There’s a saying that you can pour the purest golden nectar into a chalice, but if the cup is dirty on the inside, then the quality of the nectar is irrelevant.
When it comes to food and your body, the same is true. You can eat the freshet, high-quality whole foods but if your digestive system is not in good shape, then your ability to process and assimilate the nutrients from your food is severely compromised. This is a key reason why Ayurveda and most other healing systems place such a strong focus on creating and maintaining a healthy gut.
This week, as many people focus on making changes to what they are eating, I am offering a five-part series on simple ways to boost your digestive capacity so that you can more optimally process the healthy foods you are consuming.
Part 4: Stress Less
Adding healthy foods into your diet is only one part of the equation when it comes to achieving good gut health. There’s also some subtraction to be done: namely, reducing the amount of stress you experience on a daily basis.
Remember that despite all its complexities, the body is in many ways a very simple machine. Think back to the caveman days: if a pack of saber-toothed tigers interrupted your lunch, your body would go into self-preservation mode and direct its energy to helping you to flee. It would not be in your best interest for the body to divert energy to digest whatever you had just eaten, as digestion is a very energy-intense process.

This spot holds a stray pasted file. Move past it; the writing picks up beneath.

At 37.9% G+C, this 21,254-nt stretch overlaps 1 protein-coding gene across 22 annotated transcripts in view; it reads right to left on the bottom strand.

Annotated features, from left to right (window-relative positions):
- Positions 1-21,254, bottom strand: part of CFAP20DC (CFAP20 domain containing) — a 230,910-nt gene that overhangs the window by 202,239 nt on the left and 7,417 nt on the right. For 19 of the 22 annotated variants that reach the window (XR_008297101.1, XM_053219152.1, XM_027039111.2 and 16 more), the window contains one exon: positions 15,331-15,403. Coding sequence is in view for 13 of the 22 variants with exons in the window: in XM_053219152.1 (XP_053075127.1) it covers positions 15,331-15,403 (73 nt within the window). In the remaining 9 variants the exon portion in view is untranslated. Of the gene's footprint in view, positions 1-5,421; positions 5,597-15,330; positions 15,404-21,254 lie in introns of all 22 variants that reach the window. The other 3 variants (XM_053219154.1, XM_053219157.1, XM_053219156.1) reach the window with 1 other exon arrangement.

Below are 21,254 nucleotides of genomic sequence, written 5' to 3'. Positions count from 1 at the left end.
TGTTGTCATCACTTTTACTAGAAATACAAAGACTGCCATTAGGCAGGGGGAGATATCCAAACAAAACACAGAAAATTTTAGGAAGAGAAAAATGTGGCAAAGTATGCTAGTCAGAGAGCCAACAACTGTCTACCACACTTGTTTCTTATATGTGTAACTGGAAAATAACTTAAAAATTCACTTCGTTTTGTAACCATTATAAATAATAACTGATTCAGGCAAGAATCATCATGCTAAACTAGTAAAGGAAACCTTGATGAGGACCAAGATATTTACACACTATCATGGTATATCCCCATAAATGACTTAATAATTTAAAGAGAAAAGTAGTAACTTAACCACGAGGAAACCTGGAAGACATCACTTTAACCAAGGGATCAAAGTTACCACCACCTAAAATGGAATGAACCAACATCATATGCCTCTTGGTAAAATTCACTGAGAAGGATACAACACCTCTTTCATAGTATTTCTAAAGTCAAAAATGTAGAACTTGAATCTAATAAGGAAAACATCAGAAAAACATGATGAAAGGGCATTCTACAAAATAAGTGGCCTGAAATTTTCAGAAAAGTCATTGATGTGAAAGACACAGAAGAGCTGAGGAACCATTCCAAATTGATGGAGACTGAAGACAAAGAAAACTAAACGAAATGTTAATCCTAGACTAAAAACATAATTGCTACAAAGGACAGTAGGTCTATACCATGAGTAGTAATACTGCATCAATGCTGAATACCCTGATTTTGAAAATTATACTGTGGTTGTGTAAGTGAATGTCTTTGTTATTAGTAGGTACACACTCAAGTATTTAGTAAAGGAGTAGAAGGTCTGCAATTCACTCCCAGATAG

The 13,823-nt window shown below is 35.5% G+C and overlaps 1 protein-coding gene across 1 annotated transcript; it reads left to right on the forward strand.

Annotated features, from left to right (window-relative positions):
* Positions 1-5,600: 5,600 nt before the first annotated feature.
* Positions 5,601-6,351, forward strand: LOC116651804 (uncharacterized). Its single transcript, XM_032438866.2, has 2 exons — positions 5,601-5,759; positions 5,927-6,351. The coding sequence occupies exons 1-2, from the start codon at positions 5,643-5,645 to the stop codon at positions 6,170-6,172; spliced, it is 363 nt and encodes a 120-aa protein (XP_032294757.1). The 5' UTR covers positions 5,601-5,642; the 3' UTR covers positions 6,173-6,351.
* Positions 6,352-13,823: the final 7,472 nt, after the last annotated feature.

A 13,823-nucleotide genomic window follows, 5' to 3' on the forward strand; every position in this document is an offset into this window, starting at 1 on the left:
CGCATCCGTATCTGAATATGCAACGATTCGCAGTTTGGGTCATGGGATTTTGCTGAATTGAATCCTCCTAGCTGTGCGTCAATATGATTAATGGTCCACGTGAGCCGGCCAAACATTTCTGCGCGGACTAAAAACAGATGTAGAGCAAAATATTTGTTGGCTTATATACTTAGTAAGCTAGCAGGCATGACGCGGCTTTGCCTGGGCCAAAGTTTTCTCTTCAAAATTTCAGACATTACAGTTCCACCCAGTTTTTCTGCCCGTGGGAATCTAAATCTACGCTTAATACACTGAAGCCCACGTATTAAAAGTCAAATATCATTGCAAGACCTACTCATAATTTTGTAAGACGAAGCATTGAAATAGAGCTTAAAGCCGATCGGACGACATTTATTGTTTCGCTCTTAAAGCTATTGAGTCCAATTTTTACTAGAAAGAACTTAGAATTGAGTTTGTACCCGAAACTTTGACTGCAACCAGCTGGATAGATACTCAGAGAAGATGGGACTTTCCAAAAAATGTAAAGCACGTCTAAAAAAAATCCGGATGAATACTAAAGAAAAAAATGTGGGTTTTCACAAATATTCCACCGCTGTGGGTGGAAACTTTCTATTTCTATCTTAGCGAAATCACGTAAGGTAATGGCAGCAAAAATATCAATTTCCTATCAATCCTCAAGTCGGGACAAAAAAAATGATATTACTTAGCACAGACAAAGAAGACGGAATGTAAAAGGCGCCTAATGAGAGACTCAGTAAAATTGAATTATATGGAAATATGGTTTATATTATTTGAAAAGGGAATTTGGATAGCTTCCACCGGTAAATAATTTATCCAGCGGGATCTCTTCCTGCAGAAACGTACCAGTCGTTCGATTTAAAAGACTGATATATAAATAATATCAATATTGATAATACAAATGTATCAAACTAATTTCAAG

Although large furry predators are no longer a daily threat for most of us, the functioning of our nervous system hasn’t changed much. Anytime we experience any form of stress, our body shifts into this same fight-or-flight mode, regulated by the autonomic nervous system. On the flip-side, when we are relatively relaxed and out of a survival state of mind, our body can shift control over to the parasympathetic nervous system, often referred to as the “rest and digest” system.
When I used to work in a corporate setting, I was very aware that my digestion suffered when I was working on stressful projects. I would experience a lot of bloating, stomachaches and other issues that weren’t normal for me. Things would inevitably improve once a deadline passed or a project ended. And like most people under stress, I tended to make poorer food choices when I was stressed, which likely fueled the symptoms I was experiencing.
Unfortunately, our society has normalized indigestion and other gut issues, and given us a host of over-the-counter “solutions” for them, leading many people to not even think twice about how stress may be affecting their gut. Rather than getting to the root cause of things, we can pop a pill and plow on at the same stressful pace.
Whether or not you actively suffer from gut issues, I encourage you to be mindful of how you take on stress in your own life. Meditation, yoga and other mind-body modalities can help us to shed the unnecessary we may carry. Making choices to leave our work at the office, turn off our screens by a certain time each evening and other proactive steps can help us find greater work-life balance.
Consciously scheduling in some resting time after meals can be a beneficial step if you’re someone who tends to always be on the go. Spend 15-20 minutes enjoying a book, walking leisurely or enjoying another restful activity. If you do decide to take a nap after a meal, be sure to lay on your left size (this puts the digestive organs in optimal position to keep working while you rest).